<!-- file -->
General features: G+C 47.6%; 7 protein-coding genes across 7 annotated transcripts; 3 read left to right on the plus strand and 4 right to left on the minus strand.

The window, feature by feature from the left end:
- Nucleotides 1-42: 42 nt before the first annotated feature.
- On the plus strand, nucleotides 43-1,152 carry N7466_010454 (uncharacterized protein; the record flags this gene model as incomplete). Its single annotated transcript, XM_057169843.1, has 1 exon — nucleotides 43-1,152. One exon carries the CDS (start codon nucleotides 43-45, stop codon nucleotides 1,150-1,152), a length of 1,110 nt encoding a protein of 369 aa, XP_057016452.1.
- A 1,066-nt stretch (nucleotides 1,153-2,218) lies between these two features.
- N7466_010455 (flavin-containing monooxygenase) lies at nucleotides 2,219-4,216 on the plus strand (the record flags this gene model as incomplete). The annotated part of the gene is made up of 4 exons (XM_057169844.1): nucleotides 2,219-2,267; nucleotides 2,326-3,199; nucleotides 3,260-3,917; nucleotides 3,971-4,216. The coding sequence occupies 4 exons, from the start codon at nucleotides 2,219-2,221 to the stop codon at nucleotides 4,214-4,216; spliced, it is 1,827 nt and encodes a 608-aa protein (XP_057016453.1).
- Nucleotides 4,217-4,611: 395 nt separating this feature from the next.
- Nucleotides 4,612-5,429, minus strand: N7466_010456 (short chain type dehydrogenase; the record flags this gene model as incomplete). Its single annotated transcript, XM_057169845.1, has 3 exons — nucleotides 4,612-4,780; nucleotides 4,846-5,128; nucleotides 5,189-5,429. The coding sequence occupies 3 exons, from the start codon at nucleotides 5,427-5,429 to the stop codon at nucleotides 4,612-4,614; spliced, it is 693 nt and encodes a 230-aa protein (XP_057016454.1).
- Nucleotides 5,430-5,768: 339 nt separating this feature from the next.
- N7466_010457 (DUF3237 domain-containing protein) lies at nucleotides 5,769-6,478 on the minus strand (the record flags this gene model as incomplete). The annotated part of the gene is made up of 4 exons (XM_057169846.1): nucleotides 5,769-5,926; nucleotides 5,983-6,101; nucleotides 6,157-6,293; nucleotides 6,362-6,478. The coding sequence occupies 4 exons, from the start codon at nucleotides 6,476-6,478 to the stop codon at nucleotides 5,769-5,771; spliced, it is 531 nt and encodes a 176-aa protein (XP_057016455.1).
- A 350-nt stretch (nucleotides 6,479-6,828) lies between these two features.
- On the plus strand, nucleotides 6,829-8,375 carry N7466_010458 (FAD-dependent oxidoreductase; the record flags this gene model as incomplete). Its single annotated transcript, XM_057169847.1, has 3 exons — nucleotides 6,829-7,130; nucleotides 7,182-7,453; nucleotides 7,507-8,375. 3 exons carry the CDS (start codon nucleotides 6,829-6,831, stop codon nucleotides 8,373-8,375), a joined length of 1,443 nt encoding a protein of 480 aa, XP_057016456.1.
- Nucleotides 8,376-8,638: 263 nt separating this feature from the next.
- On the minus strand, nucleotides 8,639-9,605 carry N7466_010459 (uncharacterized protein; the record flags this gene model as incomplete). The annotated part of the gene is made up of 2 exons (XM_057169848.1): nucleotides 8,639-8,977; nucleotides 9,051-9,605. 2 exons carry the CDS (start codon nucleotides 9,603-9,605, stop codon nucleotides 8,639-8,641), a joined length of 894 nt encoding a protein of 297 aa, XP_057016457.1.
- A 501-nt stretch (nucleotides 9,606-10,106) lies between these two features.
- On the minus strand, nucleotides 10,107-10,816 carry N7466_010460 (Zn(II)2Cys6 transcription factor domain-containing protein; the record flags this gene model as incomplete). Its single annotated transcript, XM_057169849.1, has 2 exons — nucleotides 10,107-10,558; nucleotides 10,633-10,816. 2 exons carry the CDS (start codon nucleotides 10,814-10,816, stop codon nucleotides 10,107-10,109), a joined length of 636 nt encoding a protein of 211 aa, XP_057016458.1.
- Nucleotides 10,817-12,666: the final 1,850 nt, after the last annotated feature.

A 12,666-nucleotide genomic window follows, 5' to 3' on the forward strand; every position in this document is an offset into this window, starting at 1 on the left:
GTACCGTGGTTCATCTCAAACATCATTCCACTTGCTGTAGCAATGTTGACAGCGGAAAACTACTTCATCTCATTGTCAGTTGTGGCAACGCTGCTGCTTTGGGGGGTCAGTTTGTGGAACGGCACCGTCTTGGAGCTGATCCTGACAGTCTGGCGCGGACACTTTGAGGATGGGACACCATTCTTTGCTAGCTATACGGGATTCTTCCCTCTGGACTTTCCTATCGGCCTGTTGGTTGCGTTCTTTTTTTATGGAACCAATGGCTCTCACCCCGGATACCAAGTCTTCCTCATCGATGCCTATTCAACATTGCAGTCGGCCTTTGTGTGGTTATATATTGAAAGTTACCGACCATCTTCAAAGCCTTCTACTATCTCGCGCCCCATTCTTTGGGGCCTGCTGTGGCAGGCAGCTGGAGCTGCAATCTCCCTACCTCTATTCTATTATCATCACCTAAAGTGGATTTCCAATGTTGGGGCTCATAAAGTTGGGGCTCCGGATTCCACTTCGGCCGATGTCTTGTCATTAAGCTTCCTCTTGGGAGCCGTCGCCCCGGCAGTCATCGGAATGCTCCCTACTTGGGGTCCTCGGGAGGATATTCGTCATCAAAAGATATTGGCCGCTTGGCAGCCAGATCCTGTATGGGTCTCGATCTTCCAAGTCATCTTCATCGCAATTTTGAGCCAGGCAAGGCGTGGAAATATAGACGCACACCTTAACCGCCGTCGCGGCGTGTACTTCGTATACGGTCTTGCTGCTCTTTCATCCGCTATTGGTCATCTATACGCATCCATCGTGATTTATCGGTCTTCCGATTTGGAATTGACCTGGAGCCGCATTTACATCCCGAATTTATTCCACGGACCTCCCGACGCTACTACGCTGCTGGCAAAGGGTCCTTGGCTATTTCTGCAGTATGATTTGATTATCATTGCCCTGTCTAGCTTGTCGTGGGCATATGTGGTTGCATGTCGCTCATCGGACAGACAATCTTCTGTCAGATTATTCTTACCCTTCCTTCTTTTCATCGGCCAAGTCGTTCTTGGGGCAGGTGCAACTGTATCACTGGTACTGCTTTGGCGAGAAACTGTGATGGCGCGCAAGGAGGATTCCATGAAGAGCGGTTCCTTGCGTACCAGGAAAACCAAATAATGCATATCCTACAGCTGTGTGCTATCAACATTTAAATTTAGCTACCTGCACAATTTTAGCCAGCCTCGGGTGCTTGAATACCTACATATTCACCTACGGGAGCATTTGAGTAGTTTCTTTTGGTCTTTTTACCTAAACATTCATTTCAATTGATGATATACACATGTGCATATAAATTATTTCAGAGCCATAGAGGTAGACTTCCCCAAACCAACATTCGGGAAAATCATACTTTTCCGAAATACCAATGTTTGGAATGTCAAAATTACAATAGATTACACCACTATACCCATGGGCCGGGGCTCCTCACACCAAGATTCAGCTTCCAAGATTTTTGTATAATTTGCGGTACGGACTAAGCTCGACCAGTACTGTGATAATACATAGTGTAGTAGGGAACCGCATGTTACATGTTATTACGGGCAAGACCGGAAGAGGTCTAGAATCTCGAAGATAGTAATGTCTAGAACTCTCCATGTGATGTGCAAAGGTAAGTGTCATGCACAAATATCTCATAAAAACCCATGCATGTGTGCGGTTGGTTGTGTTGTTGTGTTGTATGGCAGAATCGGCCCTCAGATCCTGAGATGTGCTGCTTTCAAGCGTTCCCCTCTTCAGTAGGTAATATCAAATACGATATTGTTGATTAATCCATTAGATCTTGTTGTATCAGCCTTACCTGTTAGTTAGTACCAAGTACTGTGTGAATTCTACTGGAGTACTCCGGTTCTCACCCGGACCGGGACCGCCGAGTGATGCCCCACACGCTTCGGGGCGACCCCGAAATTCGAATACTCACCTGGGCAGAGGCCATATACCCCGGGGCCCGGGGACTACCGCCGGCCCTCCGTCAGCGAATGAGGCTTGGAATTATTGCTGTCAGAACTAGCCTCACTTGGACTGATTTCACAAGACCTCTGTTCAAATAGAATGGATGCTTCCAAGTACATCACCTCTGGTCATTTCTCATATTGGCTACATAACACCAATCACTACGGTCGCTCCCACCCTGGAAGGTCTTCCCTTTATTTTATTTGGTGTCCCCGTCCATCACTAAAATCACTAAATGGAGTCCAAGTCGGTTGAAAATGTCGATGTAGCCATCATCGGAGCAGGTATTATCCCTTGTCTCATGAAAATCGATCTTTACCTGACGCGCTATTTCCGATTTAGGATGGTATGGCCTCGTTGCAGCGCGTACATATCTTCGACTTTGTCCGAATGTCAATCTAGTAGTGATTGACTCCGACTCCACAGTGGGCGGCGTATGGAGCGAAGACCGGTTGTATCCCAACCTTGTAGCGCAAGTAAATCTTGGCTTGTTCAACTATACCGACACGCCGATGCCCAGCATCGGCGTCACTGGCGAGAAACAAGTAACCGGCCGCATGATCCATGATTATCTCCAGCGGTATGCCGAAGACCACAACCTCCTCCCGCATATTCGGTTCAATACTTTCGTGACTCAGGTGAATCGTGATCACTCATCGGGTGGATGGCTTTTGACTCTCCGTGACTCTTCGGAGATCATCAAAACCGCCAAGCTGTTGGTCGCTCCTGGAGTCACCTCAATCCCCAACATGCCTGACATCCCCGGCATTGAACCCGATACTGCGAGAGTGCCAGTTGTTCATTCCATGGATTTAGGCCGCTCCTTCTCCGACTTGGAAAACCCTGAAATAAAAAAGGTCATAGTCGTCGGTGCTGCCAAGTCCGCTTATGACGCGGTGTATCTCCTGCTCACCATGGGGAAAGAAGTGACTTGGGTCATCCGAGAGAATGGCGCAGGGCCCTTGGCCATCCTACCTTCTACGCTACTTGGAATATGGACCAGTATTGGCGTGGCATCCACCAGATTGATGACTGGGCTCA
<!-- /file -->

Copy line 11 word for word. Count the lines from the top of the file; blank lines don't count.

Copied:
- A 350-nt stretch (nucleotides 6,479-6,828) lies between these two features.